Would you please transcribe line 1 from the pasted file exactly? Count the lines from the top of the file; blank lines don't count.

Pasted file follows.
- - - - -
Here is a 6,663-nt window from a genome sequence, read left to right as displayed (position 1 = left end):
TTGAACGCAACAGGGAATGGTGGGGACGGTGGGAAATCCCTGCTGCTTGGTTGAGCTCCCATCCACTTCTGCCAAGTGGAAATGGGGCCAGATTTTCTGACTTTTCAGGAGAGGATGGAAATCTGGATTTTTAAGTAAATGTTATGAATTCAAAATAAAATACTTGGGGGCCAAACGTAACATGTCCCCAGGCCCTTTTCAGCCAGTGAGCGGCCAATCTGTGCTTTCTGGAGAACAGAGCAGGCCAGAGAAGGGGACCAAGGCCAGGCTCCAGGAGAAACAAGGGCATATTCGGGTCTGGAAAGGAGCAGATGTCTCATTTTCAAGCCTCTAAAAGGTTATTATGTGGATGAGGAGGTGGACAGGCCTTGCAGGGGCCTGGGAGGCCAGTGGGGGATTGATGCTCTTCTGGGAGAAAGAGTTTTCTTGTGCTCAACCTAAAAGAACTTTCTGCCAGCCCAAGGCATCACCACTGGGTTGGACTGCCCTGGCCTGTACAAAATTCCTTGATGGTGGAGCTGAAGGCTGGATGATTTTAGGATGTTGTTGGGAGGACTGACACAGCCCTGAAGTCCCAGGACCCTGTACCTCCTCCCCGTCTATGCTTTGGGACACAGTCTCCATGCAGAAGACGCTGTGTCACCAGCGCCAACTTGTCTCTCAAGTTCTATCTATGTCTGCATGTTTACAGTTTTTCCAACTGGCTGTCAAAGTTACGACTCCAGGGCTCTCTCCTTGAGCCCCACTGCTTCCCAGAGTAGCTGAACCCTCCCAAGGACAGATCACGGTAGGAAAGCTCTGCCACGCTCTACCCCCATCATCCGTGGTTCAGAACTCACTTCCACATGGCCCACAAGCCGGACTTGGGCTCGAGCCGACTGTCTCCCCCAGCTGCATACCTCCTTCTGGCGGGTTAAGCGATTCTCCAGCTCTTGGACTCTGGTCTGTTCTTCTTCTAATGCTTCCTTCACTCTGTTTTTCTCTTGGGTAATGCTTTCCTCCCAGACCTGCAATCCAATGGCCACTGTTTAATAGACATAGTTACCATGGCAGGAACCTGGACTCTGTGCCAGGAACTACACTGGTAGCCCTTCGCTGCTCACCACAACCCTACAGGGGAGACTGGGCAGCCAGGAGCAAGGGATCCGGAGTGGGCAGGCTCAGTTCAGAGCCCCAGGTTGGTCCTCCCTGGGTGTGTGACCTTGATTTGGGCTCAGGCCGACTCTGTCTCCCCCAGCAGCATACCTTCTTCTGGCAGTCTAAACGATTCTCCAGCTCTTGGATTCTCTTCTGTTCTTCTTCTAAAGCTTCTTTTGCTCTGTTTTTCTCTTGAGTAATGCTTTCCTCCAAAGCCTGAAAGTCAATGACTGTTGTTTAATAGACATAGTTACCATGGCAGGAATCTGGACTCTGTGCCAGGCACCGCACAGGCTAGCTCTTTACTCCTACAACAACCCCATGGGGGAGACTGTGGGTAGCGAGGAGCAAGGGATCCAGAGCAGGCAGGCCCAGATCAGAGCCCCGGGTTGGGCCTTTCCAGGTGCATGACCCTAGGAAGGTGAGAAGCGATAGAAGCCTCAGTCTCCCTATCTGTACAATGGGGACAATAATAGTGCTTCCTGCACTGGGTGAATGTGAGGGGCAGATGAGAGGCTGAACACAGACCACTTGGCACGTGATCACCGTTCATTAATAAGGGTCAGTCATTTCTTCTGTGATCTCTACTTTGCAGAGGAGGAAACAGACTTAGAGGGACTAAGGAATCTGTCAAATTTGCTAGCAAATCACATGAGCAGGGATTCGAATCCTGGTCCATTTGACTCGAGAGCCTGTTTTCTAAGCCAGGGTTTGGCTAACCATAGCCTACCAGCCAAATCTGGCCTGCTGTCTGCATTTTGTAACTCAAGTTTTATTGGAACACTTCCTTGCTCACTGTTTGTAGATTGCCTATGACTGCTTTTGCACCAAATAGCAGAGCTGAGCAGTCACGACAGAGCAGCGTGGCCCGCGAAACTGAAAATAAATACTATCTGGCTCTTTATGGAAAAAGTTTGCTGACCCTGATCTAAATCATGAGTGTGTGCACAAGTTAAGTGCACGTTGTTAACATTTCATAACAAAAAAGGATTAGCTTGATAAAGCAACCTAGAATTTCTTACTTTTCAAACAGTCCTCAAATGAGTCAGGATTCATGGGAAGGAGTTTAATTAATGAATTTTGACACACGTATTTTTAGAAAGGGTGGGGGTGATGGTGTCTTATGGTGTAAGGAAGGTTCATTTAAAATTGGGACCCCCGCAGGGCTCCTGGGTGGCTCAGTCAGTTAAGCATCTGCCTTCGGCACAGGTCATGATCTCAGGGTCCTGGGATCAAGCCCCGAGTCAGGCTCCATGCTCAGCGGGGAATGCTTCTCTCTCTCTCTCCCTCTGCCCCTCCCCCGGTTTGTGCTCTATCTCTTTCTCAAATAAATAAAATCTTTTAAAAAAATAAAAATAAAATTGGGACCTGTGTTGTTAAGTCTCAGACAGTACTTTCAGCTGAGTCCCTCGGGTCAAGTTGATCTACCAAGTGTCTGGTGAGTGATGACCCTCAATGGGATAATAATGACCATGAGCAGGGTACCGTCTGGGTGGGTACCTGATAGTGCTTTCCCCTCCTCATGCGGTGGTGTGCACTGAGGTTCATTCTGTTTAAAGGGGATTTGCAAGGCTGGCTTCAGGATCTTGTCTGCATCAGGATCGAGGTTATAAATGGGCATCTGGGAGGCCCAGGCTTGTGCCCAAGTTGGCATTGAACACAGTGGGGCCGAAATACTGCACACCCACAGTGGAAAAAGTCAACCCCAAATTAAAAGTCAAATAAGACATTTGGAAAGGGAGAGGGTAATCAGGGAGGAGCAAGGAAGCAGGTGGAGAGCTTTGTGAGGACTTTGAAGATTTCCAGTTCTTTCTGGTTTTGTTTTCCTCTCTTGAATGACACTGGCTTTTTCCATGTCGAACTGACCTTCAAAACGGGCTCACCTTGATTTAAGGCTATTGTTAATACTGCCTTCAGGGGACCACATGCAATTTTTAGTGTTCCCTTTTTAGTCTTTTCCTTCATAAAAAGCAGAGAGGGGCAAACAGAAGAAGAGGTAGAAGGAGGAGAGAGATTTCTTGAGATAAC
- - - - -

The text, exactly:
Here is a 6,663-nt window from a genome sequence, read left to right as displayed (position 1 = left end):